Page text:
A former Labour spin doctor has told how he routinely leaked damaging stories about rival politicians to newspapers both before and during Gordon Brown’s premiership.
In a new book, serialised in the Daily Mail from today, Damian McBride revealed details of his campaign to smear rivals to Brown when he was battling to succeed Tony Blair as Labour leader.
McBride, who resigned from his role as Brown’s special adviser in 2009 when he was linked to a website smearing Tory MPs, leaked stories about former home secretaries John Reid and Charles Clarke after they positioned themselves as rivals for Number 10.
In the book, Power Trip, he admitted to using newspapers to spread damaging gossip about Reid, Clarke and other politicians on both sides of the house.
He wrote: “Labour, Conservative or Liberal Democrat; Ministers, MPs or advisers; if they'd ever shared their secrets with colleagues in Westminster, the chances were that I ended up being told about them, too.
"Drug use; spousal abuse; secret alcoholism; extra-marital affairs.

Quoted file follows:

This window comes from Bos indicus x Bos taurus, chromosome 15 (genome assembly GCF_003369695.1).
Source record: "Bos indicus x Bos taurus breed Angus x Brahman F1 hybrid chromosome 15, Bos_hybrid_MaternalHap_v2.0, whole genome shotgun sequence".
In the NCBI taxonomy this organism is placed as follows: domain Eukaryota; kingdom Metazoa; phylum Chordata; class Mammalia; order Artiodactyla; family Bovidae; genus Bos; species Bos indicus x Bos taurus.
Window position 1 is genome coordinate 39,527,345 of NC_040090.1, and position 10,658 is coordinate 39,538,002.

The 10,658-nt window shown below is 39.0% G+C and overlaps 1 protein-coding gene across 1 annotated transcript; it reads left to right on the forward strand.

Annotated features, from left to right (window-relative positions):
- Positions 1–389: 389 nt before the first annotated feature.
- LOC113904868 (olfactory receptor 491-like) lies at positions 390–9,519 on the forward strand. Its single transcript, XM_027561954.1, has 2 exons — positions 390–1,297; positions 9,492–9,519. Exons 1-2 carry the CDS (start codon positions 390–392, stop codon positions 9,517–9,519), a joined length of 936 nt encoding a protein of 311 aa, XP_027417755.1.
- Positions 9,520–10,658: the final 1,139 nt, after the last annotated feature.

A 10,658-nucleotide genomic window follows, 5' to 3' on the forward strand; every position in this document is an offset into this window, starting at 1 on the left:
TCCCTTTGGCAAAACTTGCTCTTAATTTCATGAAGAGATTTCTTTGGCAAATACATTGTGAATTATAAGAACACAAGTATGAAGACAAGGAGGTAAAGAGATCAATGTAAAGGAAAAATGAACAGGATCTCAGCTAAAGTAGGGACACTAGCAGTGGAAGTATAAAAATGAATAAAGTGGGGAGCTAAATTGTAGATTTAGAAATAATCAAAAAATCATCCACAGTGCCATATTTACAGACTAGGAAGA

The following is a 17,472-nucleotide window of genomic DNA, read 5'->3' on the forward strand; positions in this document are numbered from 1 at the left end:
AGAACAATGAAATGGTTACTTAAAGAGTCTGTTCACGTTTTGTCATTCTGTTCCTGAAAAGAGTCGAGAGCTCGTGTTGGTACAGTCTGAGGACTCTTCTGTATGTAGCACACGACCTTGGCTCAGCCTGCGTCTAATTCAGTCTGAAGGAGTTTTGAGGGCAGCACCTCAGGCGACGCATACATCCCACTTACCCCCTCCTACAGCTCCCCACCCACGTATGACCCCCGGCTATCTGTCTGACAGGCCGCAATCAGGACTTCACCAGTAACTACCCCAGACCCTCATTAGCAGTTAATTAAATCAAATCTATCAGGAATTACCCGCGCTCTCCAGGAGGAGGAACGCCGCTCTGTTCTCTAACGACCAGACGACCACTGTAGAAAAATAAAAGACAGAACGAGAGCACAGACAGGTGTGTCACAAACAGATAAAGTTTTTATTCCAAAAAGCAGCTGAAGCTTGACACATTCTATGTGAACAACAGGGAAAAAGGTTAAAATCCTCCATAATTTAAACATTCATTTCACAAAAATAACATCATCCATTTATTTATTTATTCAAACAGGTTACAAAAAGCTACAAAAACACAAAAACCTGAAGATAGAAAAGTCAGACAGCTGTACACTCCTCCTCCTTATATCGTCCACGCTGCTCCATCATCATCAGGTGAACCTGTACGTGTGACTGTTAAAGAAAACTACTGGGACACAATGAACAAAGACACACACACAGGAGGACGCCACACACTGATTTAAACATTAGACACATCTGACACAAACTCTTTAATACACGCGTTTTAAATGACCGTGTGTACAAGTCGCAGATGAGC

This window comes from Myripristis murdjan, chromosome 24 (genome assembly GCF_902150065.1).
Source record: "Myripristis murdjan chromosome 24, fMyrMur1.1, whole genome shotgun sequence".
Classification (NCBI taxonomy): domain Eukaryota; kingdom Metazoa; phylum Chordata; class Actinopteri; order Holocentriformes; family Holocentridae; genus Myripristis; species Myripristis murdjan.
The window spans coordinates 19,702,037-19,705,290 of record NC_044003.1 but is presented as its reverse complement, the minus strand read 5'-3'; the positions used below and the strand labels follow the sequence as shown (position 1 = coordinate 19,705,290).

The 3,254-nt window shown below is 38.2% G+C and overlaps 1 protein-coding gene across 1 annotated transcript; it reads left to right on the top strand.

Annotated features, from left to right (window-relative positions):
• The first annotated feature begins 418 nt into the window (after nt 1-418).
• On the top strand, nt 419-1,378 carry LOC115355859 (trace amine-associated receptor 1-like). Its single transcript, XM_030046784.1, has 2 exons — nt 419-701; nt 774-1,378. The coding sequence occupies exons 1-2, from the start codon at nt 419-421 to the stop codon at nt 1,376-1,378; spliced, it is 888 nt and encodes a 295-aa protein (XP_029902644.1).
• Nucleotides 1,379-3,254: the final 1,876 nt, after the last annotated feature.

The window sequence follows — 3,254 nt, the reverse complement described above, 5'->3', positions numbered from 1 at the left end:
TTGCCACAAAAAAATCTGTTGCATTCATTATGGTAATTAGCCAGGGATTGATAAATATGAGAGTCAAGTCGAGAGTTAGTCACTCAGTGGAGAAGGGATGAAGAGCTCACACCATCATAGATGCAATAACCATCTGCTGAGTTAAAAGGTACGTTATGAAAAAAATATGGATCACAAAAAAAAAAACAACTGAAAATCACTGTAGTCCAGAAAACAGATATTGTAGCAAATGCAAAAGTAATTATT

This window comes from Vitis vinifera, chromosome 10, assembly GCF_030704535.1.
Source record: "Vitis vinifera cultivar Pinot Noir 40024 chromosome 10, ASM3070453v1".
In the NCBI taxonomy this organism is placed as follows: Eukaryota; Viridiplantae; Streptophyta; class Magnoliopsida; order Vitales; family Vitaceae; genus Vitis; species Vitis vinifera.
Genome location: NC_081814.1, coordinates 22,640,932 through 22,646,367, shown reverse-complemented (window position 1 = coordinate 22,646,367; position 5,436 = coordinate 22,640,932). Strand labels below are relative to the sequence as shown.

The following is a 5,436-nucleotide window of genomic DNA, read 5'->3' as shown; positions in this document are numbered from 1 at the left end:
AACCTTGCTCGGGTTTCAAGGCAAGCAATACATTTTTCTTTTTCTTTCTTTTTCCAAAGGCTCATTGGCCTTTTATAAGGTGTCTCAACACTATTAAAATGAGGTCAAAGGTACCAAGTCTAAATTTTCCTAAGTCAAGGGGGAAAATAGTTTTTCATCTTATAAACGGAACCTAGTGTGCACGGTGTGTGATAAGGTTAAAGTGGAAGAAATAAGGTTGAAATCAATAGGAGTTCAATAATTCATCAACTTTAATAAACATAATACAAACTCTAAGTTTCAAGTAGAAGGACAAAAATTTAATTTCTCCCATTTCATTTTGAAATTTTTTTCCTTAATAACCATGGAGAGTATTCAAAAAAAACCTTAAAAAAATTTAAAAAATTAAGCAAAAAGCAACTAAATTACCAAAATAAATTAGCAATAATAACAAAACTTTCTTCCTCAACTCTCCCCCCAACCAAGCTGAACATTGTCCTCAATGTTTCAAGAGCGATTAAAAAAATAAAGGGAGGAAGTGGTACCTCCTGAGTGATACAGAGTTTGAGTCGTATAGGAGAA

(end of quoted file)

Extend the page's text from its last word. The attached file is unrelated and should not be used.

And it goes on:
"I estimate I did nothing with 95% of the stories I was told. But, yes, some of them ended up on the front pages of Sunday newspapers.”
McBride said he was responsible for fabricating a “briefing war” involving Clarke and another Blair aide in 2005.
He said:”For several weeks in succession in 2005 when Charles Clarke was Home Secretary and a declared opponent of Gordon’s succession to the premiership, I orchestrated what looked like a briefing war between Charles and Tony Blair’s anti-social behaviour guru, Louise Casey.”
McBride also explained how a News of the World story about story about Ivan Lewis came about after the then-minister criticised Brown.
He wrote: “The following weekend, the News Of The World duly splashed a story – quite obviously from me – about his supposed pestering of a young civil servant who used to work in his private office."
Mcbride said he saw his job as protecting Brown both before and after he became Prime Minister in 2007.
He added: “I offered him the best press he could hope for, unrivalled intelligence about what was going on in the media and access to parts of the Press that no other Labour politician could reach.”